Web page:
Beef farmers 'struggling' to pay household bills as Brexit losses top €100m

A Farmer puts out silage for the Hereford and Aberdeen Angus cattle in a shed on his farm. REUTERS/Clodagh Kilcoyne
A Farmer puts out silage for the Hereford and Aberdeen Angus cattle in a shed on his farm. REUTERS/Clodagh Kilcoyne
Ciaran Moran

Ciaran Moran

A deep crisis continues to grip the beef sector in Ireland with the Irish Farmers Association calling on the Government and EU Commission to compensate beef farmers for Brexit losses which they say run to over €100m.

Despite the UK's exit from the EU set to be pushed back to October, Brexit stockpiles of beef in the UK are said to be weighing on prices on both sides of the Irish sea.

In the Dail, this week Independent TD Carol Nolan said that in her constituency of Laois and Offaly, there were farmers struggling to pay household bills and in great hardship.

"Beef farmers the length and breadth of this State are experiencing serious financial losses and the 5c/kg drop for beef last week has impacted further on an already bad situation," she said

IFA has written to both Minister Creed and Agriculture Commissioner Phil Hogan outlining the details on the €101m losses.

 “Beef farmers have gone through a horrendous period of financial losses, mainly as a result of Brexit imposed market uncertainty, changes to the sterling exchange rate and price cuts.

"Some beef farmers are facing financial ruin.

"They cannot afford to carry this magnitude of loss and it is essential that the Government and EU Commission provide a direct support aid package for the farmers concerned”.

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Joe Healy said this is the real test for the Government and the EU Commission on their promises to support farmers through this most difficult period.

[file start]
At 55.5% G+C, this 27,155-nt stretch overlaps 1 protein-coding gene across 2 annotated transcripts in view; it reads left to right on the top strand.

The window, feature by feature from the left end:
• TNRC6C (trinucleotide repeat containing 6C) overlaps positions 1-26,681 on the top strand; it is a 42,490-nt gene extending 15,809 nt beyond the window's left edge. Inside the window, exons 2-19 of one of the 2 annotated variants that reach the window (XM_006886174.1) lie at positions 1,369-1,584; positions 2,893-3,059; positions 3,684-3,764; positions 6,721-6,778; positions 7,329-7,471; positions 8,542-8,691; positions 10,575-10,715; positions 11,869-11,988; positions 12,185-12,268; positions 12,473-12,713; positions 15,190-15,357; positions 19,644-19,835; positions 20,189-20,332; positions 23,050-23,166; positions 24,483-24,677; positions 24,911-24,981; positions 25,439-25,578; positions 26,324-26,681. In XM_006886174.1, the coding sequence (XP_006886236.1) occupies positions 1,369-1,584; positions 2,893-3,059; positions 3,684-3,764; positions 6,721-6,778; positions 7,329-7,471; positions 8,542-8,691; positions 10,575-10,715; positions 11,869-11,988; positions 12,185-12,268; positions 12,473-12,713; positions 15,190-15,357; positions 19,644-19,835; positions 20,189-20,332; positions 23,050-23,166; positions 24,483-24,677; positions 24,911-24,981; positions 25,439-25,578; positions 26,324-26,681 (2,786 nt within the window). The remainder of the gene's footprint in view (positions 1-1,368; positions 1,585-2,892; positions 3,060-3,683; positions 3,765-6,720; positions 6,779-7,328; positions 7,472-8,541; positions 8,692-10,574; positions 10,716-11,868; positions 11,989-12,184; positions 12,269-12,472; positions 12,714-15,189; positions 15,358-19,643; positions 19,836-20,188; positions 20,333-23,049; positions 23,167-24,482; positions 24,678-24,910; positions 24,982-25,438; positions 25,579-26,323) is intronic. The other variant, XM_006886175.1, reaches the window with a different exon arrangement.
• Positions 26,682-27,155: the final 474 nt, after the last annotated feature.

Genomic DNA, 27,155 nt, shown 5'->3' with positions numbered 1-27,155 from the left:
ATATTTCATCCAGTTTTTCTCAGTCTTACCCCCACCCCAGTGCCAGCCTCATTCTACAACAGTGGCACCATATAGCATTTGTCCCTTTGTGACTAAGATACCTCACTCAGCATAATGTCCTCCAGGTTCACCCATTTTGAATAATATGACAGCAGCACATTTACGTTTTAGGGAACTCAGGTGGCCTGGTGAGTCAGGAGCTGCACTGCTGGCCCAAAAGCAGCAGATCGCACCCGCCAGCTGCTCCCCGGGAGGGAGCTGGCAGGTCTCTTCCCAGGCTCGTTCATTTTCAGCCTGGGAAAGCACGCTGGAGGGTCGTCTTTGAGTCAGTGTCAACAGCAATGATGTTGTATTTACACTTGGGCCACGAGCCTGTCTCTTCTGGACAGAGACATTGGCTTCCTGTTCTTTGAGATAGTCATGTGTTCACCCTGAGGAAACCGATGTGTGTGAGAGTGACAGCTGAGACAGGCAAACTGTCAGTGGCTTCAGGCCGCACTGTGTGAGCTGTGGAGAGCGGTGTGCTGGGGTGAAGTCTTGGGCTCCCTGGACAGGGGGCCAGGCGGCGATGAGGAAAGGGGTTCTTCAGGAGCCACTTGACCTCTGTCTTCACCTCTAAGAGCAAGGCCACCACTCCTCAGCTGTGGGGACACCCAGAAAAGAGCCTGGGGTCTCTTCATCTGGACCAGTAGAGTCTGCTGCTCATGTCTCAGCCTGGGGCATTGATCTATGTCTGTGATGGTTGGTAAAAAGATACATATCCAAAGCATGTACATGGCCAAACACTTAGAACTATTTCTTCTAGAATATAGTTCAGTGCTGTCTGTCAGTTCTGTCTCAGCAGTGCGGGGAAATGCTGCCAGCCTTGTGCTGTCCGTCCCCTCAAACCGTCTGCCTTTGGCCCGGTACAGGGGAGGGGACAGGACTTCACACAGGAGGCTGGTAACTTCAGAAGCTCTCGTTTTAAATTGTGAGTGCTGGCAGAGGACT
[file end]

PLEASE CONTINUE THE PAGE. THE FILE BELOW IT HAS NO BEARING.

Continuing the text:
“Farmers expect that they will honour the commitments they have made over the last number of months. They must now convert these commitments into real delivery and cover the Brexit losses farmers have already incurred to date.”

Following the EU's decision to extend the Brexit date Tánaiste and former Minister for Agriculture Simon Coveney moved to reassure farm families. "There are 130,000 farm families in Ireland, nearly 100,000 of whom get some farm income from beef and 70,000 of whom get all of their farming income from beef.

"I want to reassure them that if Ireland faces a no-deal Brexit - which looks less likely today than it did last week - we will be ready to support Irish farm families and the food industry through what will be a very difficult period of change and disruption,"

He said the Government is working with the European Commission and Commissioner Hogan has been very strong on this also.

"There will be a significant support package to help farmers through the disruption of a no-deal Brexit, which would be considerable for Irish agriculture," he said.

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